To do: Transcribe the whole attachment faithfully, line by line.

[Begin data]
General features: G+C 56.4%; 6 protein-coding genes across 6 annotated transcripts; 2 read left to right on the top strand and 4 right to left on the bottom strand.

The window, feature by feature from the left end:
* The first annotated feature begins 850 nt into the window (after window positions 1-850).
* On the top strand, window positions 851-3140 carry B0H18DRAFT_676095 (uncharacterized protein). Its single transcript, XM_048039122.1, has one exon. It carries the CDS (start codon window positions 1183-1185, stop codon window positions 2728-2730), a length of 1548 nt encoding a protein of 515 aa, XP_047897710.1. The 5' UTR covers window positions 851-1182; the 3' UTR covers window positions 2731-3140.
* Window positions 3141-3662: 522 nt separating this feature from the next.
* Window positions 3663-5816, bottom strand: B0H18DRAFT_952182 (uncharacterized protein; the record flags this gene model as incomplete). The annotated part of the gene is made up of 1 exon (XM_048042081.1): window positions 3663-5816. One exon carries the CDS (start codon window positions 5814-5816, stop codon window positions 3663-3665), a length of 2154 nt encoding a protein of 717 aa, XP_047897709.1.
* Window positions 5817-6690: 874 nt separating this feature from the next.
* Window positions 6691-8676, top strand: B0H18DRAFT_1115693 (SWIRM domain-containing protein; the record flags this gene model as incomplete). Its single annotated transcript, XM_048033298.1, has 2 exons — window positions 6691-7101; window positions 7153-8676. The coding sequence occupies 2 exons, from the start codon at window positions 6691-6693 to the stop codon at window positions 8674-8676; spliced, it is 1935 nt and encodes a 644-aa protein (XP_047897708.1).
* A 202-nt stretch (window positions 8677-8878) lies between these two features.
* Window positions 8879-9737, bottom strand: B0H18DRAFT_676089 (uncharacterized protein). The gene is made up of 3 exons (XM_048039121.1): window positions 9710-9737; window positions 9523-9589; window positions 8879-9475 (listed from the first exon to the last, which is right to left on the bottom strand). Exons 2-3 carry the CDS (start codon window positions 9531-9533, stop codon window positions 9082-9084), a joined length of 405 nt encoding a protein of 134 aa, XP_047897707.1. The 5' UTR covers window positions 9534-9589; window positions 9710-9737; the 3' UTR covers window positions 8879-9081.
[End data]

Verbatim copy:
General features: G+C 56.4%; 6 protein-coding genes across 6 annotated transcripts; 2 read left to right on the top strand and 4 right to left on the bottom strand.

The window, feature by feature from the left end:
* The first annotated feature begins 850 nt into the window (after window positions 1-850).
* On the top strand, window positions 851-3140 carry B0H18DRAFT_676095 (uncharacterized protein). Its single transcript, XM_048039122.1, has one exon. It carries the CDS (start codon window positions 1183-1185, stop codon window positions 2728-2730), a length of 1548 nt encoding a protein of 515 aa, XP_047897710.1. The 5' UTR covers window positions 851-1182; the 3' UTR covers window positions 2731-3140.
* Window positions 3141-3662: 522 nt separating this feature from the next.
* Window positions 3663-5816, bottom strand: B0H18DRAFT_952182 (uncharacterized protein; the record flags this gene model as incomplete). The annotated part of the gene is made up of 1 exon (XM_048042081.1): window positions 3663-5816. One exon carries the CDS (start codon window positions 5814-5816, stop codon window positions 3663-3665), a length of 2154 nt encoding a protein of 717 aa, XP_047897709.1.
* Window positions 5817-6690: 874 nt separating this feature from the next.
* Window positions 6691-8676, top strand: B0H18DRAFT_1115693 (SWIRM domain-containing protein; the record flags this gene model as incomplete). Its single annotated transcript, XM_048033298.1, has 2 exons — window positions 6691-7101; window positions 7153-8676. The coding sequence occupies 2 exons, from the start codon at window positions 6691-6693 to the stop codon at window positions 8674-8676; spliced, it is 1935 nt and encodes a 644-aa protein (XP_047897708.1).
* A 202-nt stretch (window positions 8677-8878) lies between these two features.
* Window positions 8879-9737, bottom strand: B0H18DRAFT_676089 (uncharacterized protein). The gene is made up of 3 exons (XM_048039121.1): window positions 9710-9737; window positions 9523-9589; window positions 8879-9475 (listed from the first exon to the last, which is right to left on the bottom strand). Exons 2-3 carry the CDS (start codon window positions 9531-9533, stop codon window positions 9082-9084), a joined length of 405 nt encoding a protein of 134 aa, XP_047897707.1. The 5' UTR covers window positions 9534-9589; window positions 9710-9737; the 3' UTR covers window positions 8879-9081.